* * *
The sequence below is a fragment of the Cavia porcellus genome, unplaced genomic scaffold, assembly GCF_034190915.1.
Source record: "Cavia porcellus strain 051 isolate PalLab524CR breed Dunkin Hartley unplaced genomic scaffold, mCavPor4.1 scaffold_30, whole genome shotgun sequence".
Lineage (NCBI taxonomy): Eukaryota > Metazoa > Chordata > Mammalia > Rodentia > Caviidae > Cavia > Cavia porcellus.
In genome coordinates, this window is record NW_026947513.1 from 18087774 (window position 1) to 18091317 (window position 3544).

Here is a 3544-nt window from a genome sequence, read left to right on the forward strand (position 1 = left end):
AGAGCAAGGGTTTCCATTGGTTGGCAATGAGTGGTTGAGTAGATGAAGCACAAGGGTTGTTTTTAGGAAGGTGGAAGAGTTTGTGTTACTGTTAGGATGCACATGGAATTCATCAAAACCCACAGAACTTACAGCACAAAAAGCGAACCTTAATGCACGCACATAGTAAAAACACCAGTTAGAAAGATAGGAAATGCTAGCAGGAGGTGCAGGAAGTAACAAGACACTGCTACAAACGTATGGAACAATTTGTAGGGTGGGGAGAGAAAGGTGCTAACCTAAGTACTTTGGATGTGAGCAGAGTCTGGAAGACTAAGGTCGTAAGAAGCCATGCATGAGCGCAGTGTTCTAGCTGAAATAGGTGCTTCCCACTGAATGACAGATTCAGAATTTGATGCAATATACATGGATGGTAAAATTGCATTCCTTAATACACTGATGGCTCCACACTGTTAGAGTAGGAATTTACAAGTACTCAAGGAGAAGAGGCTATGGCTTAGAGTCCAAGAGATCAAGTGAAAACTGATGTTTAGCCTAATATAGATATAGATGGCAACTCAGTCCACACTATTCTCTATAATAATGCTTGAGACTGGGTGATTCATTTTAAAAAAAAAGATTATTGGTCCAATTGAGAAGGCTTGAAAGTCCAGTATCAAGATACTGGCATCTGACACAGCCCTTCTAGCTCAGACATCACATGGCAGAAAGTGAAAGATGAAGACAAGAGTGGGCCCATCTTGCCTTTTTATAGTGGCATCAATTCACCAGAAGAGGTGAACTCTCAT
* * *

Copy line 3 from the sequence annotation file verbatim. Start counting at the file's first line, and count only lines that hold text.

Lineage (NCBI taxonomy): Eukaryota > Metazoa > Chordata > Mammalia > Rodentia > Caviidae > Cavia > Cavia porcellus.